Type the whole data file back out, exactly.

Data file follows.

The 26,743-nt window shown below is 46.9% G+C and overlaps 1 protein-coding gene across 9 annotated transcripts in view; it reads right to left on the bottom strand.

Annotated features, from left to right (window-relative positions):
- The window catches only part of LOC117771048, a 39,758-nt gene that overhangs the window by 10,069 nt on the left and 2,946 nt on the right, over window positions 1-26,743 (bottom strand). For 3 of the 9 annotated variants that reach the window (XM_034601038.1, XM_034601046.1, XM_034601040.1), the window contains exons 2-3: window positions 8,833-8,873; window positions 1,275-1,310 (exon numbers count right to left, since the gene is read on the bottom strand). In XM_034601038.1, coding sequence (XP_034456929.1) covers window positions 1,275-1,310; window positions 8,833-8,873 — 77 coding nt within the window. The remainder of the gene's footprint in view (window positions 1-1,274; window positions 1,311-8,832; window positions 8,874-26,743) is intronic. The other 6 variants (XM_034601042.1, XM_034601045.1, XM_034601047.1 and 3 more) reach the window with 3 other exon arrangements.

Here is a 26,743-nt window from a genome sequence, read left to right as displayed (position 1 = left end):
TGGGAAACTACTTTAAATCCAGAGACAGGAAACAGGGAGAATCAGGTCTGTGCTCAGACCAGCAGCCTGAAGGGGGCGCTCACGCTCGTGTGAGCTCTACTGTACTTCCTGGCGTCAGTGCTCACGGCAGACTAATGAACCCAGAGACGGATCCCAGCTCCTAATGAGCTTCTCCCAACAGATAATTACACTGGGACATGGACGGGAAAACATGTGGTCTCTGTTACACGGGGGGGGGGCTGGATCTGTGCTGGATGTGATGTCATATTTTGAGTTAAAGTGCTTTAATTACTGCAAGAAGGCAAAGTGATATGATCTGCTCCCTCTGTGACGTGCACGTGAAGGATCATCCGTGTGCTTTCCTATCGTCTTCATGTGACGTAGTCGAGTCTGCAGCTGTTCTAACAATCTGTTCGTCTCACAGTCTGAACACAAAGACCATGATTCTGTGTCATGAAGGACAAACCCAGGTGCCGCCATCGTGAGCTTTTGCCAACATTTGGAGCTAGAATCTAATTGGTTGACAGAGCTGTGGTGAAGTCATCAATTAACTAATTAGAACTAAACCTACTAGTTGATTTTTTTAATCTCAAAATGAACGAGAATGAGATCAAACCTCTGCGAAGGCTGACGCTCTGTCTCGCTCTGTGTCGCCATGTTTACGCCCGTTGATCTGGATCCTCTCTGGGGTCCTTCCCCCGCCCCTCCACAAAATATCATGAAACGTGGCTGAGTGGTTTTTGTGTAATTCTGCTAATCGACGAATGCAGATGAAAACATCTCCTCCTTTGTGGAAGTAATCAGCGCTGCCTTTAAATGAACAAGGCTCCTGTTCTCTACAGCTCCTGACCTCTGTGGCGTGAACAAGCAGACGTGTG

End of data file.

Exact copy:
The 26,743-nt window shown below is 46.9% G+C and overlaps 1 protein-coding gene across 9 annotated transcripts in view; it reads right to left on the bottom strand.

Annotated features, from left to right (window-relative positions):
- The window catches only part of LOC117771048, a 39,758-nt gene that overhangs the window by 10,069 nt on the left and 2,946 nt on the right, over window positions 1-26,743 (bottom strand). For 3 of the 9 annotated variants that reach the window (XM_034601038.1, XM_034601046.1, XM_034601040.1), the window contains exons 2-3: window positions 8,833-8,873; window positions 1,275-1,310 (exon numbers count right to left, since the gene is read on the bottom strand). In XM_034601038.1, coding sequence (XP_034456929.1) covers window positions 1,275-1,310; window positions 8,833-8,873 — 77 coding nt within the window. The remainder of the gene's footprint in view (window positions 1-1,274; window positions 1,311-8,832; window positions 8,874-26,743) is intronic. The other 6 variants (XM_034601042.1, XM_034601045.1, XM_034601047.1 and 3 more) reach the window with 3 other exon arrangements.

Here is a 26,743-nt window from a genome sequence, read left to right as displayed (position 1 = left end):
TGGGAAACTACTTTAAATCCAGAGACAGGAAACAGGGAGAATCAGGTCTGTGCTCAGACCAGCAGCCTGAAGGGGGCGCTCACGCTCGTGTGAGCTCTACTGTACTTCCTGGCGTCAGTGCTCACGGCAGACTAATGAACCCAGAGACGGATCCCAGCTCCTAATGAGCTTCTCCCAACAGATAATTACACTGGGACATGGACGGGAAAACATGTGGTCTCTGTTACACGGGGGGGGGGCTGGATCTGTGCTGGATGTGATGTCATATTTTGAGTTAAAGTGCTTTAATTACTGCAAGAAGGCAAAGTGATATGATCTGCTCCCTCTGTGACGTGCACGTGAAGGATCATCCGTGTGCTTTCCTATCGTCTTCATGTGACGTAGTCGAGTCTGCAGCTGTTCTAACAATCTGTTCGTCTCACAGTCTGAACACAAAGACCATGATTCTGTGTCATGAAGGACAAACCCAGGTGCCGCCATCGTGAGCTTTTGCCAACATTTGGAGCTAGAATCTAATTGGTTGACAGAGCTGTGGTGAAGTCATCAATTAACTAATTAGAACTAAACCTACTAGTTGATTTTTTTAATCTCAAAATGAACGAGAATGAGATCAAACCTCTGCGAAGGCTGACGCTCTGTCTCGCTCTGTGTCGCCATGTTTACGCCCGTTGATCTGGATCCTCTCTGGGGTCCTTCCCCCGCCCCTCCACAAAATATCATGAAACGTGGCTGAGTGGTTTTTGTGTAATTCTGCTAATCGACGAATGCAGATGAAAACATCTCCTCCTTTGTGGAAGTAATCAGCGCTGCCTTTAAATGAACAAGGCTCCTGTTCTCTACAGCTCCTGACCTCTGTGGCGTGAACAAGCAGACGTGTG